some of the video.

In a news conference in France earlier today, secretary of state John Kerry
made it clear that images like these are meant to help bolster the
administration`s case for military strikes against Syria.

(BEGIN VIDEO CLIP)

JOHN KERRY, SECRETARY OF STATE: Those videos are for people to measure for
themselves whether we want to unleash these weapons to potentially fall
into the hands of terrible actors to potentially become used on a daily
basis by anybody, anywhere because we didn`t stand up, that`s what`s at
stake here. So, I don`t think this case has yet been made enough to enough
people and that`s exactly why videos are posted and I`m glad that they are.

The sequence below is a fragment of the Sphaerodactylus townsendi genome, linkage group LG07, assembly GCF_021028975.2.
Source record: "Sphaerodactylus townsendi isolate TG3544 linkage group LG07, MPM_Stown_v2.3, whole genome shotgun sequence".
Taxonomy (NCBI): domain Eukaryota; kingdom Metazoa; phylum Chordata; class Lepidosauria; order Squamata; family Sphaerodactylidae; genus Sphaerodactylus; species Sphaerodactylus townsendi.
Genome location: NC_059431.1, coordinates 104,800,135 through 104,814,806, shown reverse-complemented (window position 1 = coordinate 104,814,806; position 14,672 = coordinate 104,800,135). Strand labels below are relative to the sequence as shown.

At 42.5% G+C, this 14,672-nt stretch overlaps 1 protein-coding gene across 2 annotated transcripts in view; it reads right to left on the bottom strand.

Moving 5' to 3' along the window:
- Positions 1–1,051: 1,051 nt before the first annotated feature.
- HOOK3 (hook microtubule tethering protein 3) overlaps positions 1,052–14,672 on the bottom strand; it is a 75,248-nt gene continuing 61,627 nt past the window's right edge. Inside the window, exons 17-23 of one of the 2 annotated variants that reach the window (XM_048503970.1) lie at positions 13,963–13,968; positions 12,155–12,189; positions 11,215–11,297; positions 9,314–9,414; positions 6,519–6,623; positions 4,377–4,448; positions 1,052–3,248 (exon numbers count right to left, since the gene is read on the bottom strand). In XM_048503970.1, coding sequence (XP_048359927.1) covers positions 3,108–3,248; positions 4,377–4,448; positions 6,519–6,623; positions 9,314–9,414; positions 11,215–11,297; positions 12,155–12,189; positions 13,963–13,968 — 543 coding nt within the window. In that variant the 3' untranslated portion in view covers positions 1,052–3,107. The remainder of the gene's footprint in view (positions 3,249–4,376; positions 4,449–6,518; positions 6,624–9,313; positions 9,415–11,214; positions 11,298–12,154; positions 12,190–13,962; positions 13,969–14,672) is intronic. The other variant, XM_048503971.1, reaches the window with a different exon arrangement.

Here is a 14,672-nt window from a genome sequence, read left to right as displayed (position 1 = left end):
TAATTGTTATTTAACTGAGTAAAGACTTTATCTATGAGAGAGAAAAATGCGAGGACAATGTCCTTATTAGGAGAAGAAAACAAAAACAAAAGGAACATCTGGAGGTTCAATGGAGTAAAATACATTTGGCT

(END VIDEO CLIP)

HARRIS-PERRY: The administration is making an all-out effort to move both
Congress and the American people in favor of a military strike against
Syria. Now, President Obama will address the nation directly on Tuesday.
Now on Monday, he will give interviews to anchors from six networks
including NBC that will air during the evening news broadcast.

And just as Secretary Kerry appeared on five Sunday morning shows last
week, White House chief of staff Dennis McDonough is appearing on five
Sunday morning programs today.

Here he is on NBC`s "Meet The Press" reiterating the administration`s
position.

(BEGIN VIDEO CLIP)

DENNIS MCDONOUGH, CHIEF OF STAFF: I hope that every member of Congress
before he or she decides how they will cast their vote will look at those
pictures. Not a single member of Congress rebutted the intelligence as I